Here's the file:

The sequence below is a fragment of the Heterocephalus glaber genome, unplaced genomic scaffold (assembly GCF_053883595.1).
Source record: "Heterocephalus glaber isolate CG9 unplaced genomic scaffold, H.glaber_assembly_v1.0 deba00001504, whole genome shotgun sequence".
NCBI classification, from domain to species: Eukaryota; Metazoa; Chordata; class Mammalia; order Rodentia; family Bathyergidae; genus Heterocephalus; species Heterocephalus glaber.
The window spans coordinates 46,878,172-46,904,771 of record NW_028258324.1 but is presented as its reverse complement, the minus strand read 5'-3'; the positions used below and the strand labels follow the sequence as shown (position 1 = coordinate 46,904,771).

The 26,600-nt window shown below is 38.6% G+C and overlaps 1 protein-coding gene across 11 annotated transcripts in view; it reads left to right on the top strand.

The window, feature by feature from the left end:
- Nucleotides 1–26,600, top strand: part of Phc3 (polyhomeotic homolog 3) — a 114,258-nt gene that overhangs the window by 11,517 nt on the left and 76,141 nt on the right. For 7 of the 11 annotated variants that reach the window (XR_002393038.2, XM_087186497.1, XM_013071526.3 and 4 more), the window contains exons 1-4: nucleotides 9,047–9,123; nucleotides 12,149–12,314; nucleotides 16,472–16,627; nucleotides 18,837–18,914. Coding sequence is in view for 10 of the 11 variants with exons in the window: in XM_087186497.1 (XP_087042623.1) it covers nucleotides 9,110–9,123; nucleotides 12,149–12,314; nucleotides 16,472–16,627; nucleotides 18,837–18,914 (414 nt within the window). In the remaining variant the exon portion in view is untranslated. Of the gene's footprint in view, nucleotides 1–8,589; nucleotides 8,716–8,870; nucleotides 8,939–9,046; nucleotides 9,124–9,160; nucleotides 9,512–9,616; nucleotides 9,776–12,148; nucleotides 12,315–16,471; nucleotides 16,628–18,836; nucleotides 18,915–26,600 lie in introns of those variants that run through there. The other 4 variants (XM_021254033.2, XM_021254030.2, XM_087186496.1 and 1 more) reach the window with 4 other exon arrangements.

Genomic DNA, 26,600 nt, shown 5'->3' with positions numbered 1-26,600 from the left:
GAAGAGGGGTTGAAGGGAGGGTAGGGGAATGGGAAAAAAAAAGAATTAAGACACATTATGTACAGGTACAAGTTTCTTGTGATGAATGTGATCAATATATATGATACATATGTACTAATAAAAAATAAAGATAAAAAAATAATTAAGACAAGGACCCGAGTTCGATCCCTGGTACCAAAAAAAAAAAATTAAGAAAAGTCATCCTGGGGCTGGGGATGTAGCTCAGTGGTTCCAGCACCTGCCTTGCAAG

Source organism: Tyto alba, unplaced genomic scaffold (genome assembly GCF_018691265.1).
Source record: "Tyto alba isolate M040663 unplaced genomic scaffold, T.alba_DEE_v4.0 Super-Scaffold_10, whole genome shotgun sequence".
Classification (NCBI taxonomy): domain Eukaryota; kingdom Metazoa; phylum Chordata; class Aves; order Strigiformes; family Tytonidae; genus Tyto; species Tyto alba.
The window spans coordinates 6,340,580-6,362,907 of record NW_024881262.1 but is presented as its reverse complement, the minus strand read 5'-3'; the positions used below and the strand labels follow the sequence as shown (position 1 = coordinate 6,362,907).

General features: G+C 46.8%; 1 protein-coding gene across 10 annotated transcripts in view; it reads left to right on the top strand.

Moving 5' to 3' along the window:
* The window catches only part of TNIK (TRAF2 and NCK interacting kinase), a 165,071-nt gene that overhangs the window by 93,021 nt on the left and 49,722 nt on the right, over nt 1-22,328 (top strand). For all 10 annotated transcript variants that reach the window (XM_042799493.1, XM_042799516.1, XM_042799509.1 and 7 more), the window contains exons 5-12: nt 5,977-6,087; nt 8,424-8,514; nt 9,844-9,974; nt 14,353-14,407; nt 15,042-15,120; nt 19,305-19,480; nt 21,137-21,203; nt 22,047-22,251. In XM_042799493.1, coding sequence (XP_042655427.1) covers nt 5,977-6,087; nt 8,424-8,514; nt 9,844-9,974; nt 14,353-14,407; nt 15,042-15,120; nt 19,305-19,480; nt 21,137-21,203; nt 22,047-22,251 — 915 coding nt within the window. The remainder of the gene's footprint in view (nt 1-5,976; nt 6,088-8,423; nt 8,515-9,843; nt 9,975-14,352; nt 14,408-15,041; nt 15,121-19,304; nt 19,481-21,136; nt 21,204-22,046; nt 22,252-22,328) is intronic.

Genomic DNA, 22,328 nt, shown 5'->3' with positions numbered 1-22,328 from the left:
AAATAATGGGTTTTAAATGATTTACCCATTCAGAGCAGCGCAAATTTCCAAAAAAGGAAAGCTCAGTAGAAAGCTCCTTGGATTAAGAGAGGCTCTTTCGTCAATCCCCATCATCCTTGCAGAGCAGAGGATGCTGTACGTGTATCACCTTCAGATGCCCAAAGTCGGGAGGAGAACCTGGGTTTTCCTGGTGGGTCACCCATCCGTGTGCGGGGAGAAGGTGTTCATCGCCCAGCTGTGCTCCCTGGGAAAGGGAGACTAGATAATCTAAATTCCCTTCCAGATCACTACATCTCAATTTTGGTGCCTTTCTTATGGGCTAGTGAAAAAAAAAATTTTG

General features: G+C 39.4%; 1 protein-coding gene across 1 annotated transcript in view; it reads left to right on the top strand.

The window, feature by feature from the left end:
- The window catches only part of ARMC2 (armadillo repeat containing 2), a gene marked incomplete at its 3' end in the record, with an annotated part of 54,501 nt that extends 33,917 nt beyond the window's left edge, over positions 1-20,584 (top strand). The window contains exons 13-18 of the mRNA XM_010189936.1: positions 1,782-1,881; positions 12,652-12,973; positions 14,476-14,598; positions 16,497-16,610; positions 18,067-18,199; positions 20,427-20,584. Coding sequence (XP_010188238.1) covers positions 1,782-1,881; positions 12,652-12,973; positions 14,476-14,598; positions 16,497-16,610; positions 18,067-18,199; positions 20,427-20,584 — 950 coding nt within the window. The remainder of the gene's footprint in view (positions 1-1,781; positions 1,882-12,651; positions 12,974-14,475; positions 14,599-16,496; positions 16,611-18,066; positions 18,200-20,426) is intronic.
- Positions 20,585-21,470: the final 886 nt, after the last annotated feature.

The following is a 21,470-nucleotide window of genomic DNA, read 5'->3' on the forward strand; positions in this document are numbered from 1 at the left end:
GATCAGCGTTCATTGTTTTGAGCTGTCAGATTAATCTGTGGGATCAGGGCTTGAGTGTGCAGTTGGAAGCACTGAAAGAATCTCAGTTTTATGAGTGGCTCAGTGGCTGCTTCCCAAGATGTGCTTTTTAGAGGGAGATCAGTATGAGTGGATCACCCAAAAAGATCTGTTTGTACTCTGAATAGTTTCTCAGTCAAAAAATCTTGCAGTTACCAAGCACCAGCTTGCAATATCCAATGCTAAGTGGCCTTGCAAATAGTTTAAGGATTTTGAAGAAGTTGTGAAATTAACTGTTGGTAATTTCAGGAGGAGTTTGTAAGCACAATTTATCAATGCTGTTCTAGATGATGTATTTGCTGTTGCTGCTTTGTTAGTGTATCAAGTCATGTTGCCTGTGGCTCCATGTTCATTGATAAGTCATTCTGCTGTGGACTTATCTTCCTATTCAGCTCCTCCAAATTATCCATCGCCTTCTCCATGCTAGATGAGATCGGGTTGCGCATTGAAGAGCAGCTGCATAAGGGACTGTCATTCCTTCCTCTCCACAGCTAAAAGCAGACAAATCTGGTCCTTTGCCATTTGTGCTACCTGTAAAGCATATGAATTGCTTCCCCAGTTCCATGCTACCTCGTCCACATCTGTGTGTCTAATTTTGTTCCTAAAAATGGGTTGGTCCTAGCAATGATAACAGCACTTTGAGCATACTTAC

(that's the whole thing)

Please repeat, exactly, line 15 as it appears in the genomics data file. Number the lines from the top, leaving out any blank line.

Moving 5' to 3' along the window: